But i read it about 20-30 years too late. I'm a 25 year old female. It seems as though the "war has been won." Most of the statistics she uses to buttress her claims of female oppression are out of date. Women are graduating in larger numbers and make more than men now. Plus the sheer number of men I see pushing baby strollers is indicative of how the tables have turned.

The book made my head hurt because of its lack of objectivity, that is to say its male attack overkill. Having gone through a similar phase myself, i can see it for what it is, a hurt woman expressing her rage and disguising it as intellectual, objective discourse. Too much conjecture.
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on June 28, 1998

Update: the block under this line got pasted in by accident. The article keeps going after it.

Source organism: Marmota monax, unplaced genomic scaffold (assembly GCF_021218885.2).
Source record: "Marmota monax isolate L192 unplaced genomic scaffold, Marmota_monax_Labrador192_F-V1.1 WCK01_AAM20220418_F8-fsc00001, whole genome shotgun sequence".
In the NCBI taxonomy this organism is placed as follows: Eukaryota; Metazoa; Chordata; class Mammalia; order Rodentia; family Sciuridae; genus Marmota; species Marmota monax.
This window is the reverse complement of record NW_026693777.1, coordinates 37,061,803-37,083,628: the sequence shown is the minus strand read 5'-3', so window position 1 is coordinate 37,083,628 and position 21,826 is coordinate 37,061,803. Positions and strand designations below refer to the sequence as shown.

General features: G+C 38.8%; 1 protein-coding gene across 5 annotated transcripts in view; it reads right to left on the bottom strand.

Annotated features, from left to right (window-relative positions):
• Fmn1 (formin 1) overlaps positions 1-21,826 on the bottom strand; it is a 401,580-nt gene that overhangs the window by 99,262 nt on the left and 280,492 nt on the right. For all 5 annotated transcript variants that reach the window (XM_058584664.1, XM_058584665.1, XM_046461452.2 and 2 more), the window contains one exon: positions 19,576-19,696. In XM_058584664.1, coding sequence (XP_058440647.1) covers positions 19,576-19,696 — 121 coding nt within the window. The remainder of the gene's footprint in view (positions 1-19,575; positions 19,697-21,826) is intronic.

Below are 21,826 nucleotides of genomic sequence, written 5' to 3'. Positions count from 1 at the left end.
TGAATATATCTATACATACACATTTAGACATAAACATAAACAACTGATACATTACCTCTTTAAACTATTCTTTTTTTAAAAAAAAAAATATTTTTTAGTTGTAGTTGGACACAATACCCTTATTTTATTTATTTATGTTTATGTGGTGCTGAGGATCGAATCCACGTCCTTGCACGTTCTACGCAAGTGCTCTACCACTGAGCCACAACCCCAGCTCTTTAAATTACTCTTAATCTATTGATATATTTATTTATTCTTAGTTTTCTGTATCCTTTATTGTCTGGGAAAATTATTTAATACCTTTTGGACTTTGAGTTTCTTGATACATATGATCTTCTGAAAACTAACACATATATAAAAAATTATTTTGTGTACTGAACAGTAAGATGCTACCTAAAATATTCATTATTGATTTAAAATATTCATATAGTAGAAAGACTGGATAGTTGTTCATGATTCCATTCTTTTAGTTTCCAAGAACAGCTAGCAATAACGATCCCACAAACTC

Andrea Dworkin is not just unique among many talented, feminist authors - she is a woman with an exceptional command of the English language, and an exquisite talent for using words to make a point in an either brilliant or shockingly crude fashion. She simply will not allow the reader to make excuses in his/her mind for the basic lower value of females around the world which is the base of pornagraphy.
This book is not for the faint-hearted, weak, or those who wish to live in a fantasy-land when it comes to male views of women's bodies and sexuality. Andrea Dworkin is a genius and, whether or not one agrees with any of her points, she will challenge the very foundations of our paternal societies and their implications for female sexuality, how women's lower social status is perpetuated through the condoning of degrading and violent sexual themes in art, entertainment, and literature, and how these repeating (and all to frequent) themes affect the zeitgeist of our culture.